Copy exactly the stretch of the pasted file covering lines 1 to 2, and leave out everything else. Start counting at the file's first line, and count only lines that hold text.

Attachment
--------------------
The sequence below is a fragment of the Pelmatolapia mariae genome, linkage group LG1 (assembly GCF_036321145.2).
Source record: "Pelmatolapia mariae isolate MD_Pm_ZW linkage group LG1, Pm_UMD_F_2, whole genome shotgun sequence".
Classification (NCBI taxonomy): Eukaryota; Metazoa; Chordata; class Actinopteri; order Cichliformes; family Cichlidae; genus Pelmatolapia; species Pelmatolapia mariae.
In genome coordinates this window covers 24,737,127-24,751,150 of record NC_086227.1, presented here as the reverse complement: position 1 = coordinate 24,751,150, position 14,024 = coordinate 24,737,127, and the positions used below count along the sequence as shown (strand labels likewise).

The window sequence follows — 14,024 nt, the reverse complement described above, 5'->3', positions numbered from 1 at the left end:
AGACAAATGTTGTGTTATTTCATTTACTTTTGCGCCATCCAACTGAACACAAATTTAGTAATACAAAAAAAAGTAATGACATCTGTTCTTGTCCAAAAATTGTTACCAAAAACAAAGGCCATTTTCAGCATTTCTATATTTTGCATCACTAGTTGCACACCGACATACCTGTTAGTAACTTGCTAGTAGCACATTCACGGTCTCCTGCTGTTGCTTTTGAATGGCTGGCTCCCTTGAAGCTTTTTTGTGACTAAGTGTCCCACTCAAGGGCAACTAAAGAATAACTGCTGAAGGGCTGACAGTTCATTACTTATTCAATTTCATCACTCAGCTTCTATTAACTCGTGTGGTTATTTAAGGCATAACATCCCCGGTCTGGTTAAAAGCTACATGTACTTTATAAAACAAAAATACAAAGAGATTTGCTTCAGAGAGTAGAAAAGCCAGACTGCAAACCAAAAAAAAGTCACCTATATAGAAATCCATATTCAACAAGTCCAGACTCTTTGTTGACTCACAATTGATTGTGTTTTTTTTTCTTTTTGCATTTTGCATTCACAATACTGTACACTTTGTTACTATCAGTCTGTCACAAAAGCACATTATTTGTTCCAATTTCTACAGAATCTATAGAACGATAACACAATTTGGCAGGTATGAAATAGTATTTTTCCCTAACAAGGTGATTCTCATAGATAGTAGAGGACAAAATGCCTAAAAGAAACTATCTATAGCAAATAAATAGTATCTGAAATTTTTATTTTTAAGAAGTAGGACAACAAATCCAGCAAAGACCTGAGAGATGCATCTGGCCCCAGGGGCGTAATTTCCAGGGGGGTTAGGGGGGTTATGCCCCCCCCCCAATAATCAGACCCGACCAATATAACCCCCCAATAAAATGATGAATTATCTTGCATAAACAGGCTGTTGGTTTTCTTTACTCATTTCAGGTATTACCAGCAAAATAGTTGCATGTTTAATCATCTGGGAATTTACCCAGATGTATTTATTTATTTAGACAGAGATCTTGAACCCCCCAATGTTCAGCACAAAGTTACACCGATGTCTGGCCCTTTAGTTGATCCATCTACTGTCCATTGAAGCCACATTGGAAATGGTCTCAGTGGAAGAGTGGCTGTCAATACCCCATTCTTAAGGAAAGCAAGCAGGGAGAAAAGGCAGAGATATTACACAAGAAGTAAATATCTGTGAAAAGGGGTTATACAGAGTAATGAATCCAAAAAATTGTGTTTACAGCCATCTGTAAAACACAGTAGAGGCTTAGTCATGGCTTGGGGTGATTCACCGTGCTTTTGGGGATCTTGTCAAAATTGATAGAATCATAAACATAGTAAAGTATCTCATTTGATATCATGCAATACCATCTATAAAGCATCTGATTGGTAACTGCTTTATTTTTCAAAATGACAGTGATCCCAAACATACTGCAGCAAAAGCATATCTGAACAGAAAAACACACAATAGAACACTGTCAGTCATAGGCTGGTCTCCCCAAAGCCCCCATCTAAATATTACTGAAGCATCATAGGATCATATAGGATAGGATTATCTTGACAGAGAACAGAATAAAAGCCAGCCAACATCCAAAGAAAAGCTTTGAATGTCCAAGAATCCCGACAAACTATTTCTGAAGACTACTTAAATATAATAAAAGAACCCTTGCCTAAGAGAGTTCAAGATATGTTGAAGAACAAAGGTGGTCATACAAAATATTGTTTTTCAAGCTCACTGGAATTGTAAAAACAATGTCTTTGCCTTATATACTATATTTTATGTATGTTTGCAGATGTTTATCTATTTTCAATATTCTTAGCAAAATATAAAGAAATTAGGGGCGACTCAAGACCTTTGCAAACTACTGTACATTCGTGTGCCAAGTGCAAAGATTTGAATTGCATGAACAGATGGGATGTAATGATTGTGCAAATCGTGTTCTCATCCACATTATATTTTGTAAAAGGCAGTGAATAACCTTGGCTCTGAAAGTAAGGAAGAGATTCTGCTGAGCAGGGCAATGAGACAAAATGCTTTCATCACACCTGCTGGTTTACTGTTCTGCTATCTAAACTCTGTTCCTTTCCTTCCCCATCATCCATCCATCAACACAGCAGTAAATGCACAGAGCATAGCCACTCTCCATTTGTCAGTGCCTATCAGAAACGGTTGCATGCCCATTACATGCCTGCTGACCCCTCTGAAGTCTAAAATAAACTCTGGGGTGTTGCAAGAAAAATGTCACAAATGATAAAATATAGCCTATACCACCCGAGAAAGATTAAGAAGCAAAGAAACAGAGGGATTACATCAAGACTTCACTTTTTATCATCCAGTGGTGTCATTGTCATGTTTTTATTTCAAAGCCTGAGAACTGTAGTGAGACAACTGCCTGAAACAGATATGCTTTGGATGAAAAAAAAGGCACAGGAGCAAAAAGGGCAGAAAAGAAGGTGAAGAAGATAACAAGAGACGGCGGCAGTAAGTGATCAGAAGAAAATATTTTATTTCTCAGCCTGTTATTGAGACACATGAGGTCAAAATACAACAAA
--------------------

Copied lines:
The sequence below is a fragment of the Pelmatolapia mariae genome, linkage group LG1 (assembly GCF_036321145.2).
Source record: "Pelmatolapia mariae isolate MD_Pm_ZW linkage group LG1, Pm_UMD_F_2, whole genome shotgun sequence".